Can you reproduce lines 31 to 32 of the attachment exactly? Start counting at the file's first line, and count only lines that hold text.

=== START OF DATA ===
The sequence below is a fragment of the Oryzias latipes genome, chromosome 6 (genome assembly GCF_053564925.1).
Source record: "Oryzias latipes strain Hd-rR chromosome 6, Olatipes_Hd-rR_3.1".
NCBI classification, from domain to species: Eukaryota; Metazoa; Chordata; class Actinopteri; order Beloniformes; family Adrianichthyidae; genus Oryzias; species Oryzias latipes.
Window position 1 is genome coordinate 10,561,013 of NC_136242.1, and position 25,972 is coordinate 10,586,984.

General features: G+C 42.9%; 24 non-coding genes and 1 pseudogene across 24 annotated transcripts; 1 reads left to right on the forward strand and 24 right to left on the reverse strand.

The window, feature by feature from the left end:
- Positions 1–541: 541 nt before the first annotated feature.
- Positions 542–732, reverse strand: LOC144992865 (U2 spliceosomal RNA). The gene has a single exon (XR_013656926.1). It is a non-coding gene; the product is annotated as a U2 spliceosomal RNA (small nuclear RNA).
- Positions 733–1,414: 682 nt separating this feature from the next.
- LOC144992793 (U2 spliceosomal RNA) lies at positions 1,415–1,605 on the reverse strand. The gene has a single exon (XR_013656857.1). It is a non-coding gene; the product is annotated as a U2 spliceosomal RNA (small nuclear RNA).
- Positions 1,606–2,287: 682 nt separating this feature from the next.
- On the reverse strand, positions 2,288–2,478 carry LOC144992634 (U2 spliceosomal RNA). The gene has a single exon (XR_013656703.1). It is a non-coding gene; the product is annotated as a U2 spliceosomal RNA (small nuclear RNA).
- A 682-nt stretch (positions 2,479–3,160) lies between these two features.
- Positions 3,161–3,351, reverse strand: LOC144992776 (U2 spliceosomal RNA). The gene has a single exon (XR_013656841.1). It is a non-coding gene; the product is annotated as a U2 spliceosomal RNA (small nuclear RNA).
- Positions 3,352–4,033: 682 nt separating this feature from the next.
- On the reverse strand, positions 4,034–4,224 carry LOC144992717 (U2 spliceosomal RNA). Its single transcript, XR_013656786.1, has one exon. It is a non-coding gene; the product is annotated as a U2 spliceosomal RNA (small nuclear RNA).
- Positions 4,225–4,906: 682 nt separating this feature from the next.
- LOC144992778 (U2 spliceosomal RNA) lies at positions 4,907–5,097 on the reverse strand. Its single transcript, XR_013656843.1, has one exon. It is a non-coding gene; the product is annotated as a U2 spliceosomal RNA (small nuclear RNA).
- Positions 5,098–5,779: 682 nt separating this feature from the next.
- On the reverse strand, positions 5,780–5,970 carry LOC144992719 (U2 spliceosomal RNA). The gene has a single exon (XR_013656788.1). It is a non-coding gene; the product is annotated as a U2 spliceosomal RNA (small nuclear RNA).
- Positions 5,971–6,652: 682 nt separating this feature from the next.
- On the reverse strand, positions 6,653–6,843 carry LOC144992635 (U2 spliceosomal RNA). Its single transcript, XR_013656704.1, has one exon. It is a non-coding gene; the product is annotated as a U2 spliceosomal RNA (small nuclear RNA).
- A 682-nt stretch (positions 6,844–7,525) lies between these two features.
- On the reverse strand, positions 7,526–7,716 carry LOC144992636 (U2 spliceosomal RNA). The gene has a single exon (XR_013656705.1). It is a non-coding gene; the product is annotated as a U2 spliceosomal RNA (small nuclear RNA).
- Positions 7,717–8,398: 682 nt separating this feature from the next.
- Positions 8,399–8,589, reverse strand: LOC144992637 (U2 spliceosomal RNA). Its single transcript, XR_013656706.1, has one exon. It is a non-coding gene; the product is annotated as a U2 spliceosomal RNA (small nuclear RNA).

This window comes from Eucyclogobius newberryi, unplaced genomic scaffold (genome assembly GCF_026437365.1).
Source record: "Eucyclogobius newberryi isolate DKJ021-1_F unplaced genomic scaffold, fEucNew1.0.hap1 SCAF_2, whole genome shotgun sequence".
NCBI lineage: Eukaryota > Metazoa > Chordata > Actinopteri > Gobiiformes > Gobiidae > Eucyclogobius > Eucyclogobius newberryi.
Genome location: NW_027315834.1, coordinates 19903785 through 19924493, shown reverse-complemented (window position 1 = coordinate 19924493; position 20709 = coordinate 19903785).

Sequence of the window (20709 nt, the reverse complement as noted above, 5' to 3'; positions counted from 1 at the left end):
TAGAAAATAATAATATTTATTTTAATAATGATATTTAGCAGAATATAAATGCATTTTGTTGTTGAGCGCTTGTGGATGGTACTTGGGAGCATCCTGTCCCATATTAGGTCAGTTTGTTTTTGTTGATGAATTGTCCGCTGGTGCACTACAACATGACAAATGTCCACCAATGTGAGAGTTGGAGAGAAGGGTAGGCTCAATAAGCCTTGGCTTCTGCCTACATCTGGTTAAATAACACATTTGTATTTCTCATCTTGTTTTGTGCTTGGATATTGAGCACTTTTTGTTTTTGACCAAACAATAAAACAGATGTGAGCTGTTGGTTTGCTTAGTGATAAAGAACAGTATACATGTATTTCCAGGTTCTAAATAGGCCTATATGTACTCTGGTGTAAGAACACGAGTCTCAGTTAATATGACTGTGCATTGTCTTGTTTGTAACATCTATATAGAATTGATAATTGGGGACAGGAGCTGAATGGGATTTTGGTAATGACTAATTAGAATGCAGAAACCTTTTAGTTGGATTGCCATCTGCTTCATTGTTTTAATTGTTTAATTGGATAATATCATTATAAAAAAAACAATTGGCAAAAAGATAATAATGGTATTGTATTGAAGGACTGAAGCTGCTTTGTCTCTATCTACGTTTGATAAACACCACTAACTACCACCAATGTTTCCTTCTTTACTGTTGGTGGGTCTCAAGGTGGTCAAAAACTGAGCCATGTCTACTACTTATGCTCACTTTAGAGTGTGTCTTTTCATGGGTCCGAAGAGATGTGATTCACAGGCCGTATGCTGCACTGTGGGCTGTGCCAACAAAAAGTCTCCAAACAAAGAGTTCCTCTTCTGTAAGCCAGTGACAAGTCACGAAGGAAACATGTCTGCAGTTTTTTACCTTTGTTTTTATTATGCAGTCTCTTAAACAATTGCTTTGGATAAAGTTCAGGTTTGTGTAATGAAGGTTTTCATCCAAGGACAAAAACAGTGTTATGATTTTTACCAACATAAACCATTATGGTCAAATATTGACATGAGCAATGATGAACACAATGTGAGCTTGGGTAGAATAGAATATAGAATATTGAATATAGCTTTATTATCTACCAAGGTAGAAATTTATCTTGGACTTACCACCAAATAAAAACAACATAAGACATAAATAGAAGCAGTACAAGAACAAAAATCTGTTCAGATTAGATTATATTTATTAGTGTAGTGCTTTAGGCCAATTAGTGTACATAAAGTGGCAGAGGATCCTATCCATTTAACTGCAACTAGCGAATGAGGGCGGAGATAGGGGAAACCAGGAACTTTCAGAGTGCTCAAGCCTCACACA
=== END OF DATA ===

Sequence of the window (20709 nt, the reverse complement as noted above, 5' to 3'; positions counted from 1 at the left end):
TAGAAAATAATAATATTTATTTTAATAATGATATTTAGCAGAATATAAATGCATTTTGTTGTTGAGCGCTTGTGGATGGTACTTGGGAGCATCCTGTCCCATATTAGGTCAGTTTGTTTTTGTTGATGAATTGTCCGCTGGTGCACTACAACATGACAAATGTCCACCAATGTGAGAGTTGGAGAGAAGGGTAGGCTCAATAAGCCTTGGCTTCTGCCTACATCTGGTTAAATAACACATTTGTATTTCTCATCTTGTTTTGTGCTTGGATATTGAGCACTTTTTGTTTTTGACCAAACAATAAAACAGATGTGAGCTGTTGGTTTGCTTAGTGATAAAGAACAGTATACATGTATTTCCAGGTTCTAAATAGGCCTATATGTACTCTGGTGTAAGAACACGAGTCTCAGTTAATATGACTGTGCATTGTCTTGTTTGTAACATCTATATAGAATTGATAATTGGGGACAGGAGCTGAATGGGATTTTGGTAATGACTAATTAGAATGCAGAAACCTTTTAGTTGGATTGCCATCTGCTTCATTGTTTTAATTGTTTAATTGGATAATATCATTATAAAAAAAACAATTGGCAAAAAGATAATAATGGTATTGTATTGAAGGACTGAAGCTGCTTTGTCTCTATCTACGTTTGATAAACACCACTAACTACCACCAATGTTTCCTTCTTTACTGTTGGTGGGTCTCAAGGTGGTCAAAAACTGAGCCATGTCTACTACTTATGCTCACTTTAGAGTGTGTCTTTTCATGGGTCCGAAGAGATGTGATTCACAGGCCGTATGCTGCACTGTGGGCTGTGCCAACAAAAAGTCTCCAAACAAAGAGTTCCTCTTCTGTAAGCCAGTGACAAGTCACGAAGGAAACATGTCTGCAGTTTTTTACCTTTGTTTTTATTATGCAGTCTCTTAAACAATTGCTTTGGATAAAGTTCAGGTTTGTGTAATGAAGGTTTTCATCCAAGGACAAAAACAGTGTTATGATTTTTACCAACATAAACCATTATGGTCAAATATTGACATGAGCAATGATGAACACAATGTGAGCTTGGGTAGAATAGAATATAGAATATTGAATATAGCTTTATTATCTACCAAGGTAGAAATTTATCTTGGACTTACCACCAAATAAAAACAACATAAGACATAAATAGAAGCAGTACAAGAACAAAAATCTGTTCAGATTAGATTATATTTATTAGTGTAGTGCTTTAGGCCAATTAGTGTACATAAAGTGGCAGAGGATCCTATCCATTTAACTGCAACTAGCGAATGAGGGCGGAGATAGGGGAAACCAGGAACTTTCAGAGTGCTCAAGCCTCACACA